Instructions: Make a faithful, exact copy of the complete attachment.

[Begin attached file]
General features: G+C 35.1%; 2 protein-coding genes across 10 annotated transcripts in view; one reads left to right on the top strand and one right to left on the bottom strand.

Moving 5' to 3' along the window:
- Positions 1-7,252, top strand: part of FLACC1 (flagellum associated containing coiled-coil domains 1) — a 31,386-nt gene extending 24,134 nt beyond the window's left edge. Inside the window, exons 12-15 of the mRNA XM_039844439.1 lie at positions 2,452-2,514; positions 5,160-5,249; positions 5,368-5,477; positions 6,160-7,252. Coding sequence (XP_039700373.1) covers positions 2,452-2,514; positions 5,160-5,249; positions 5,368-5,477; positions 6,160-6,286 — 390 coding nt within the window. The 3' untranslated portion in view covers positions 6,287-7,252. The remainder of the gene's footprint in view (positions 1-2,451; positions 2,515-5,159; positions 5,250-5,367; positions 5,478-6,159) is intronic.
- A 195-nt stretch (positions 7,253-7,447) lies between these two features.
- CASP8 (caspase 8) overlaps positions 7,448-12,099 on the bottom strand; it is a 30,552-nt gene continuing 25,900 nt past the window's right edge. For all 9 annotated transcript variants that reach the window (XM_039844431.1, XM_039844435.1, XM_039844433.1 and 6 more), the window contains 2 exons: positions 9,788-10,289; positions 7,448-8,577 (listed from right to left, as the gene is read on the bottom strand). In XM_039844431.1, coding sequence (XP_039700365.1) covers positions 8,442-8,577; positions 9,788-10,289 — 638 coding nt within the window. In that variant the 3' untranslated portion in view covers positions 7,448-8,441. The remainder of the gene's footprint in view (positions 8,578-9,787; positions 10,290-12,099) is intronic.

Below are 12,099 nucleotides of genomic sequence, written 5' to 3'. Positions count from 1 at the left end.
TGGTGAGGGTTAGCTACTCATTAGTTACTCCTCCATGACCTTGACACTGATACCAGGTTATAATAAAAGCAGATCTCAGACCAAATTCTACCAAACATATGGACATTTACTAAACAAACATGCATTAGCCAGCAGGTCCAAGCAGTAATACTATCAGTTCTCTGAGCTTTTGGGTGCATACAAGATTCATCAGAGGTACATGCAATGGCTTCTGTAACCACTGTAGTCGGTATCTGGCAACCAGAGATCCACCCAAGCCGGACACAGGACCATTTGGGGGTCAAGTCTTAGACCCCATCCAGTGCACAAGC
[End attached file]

General features: G+C 35.1%; 2 protein-coding genes across 10 annotated transcripts in view; one reads left to right on the top strand and one right to left on the bottom strand.

Moving 5' to 3' along the window:
- Positions 1-7,252, top strand: part of FLACC1 (flagellum associated containing coiled-coil domains 1) — a 31,386-nt gene extending 24,134 nt beyond the window's left edge. Inside the window, exons 12-15 of the mRNA XM_039844439.1 lie at positions 2,452-2,514; positions 5,160-5,249; positions 5,368-5,477; positions 6,160-7,252. Coding sequence (XP_039700373.1) covers positions 2,452-2,514; positions 5,160-5,249; positions 5,368-5,477; positions 6,160-6,286 — 390 coding nt within the window. The 3' untranslated portion in view covers positions 6,287-7,252. The remainder of the gene's footprint in view (positions 1-2,451; positions 2,515-5,159; positions 5,250-5,367; positions 5,478-6,159) is intronic.
- A 195-nt stretch (positions 7,253-7,447) lies between these two features.
- CASP8 (caspase 8) overlaps positions 7,448-12,099 on the bottom strand; it is a 30,552-nt gene continuing 25,900 nt past the window's right edge. For all 9 annotated transcript variants that reach the window (XM_039844431.1, XM_039844435.1, XM_039844433.1 and 6 more), the window contains 2 exons: positions 9,788-10,289; positions 7,448-8,577 (listed from right to left, as the gene is read on the bottom strand). In XM_039844431.1, coding sequence (XP_039700365.1) covers positions 8,442-8,577; positions 9,788-10,289 — 638 coding nt within the window. In that variant the 3' untranslated portion in view covers positions 7,448-8,441. The remainder of the gene's footprint in view (positions 8,578-9,787; positions 10,290-12,099) is intronic.

Below are 12,099 nucleotides of genomic sequence, written 5' to 3'. Positions count from 1 at the left end.
TGGTGAGGGTTAGCTACTCATTAGTTACTCCTCCATGACCTTGACACTGATACCAGGTTATAATAAAAGCAGATCTCAGACCAAATTCTACCAAACATATGGACATTTACTAAACAAACATGCATTAGCCAGCAGGTCCAAGCAGTAATACTATCAGTTCTCTGAGCTTTTGGGTGCATACAAGATTCATCAGAGGTACATGCAATGGCTTCTGTAACCACTGTAGTCGGTATCTGGCAACCAGAGATCCACCCAAGCCGGACACAGGACCATTTGGGGGTCAAGTCTTAGACCCCATCCAGTGCACAAGC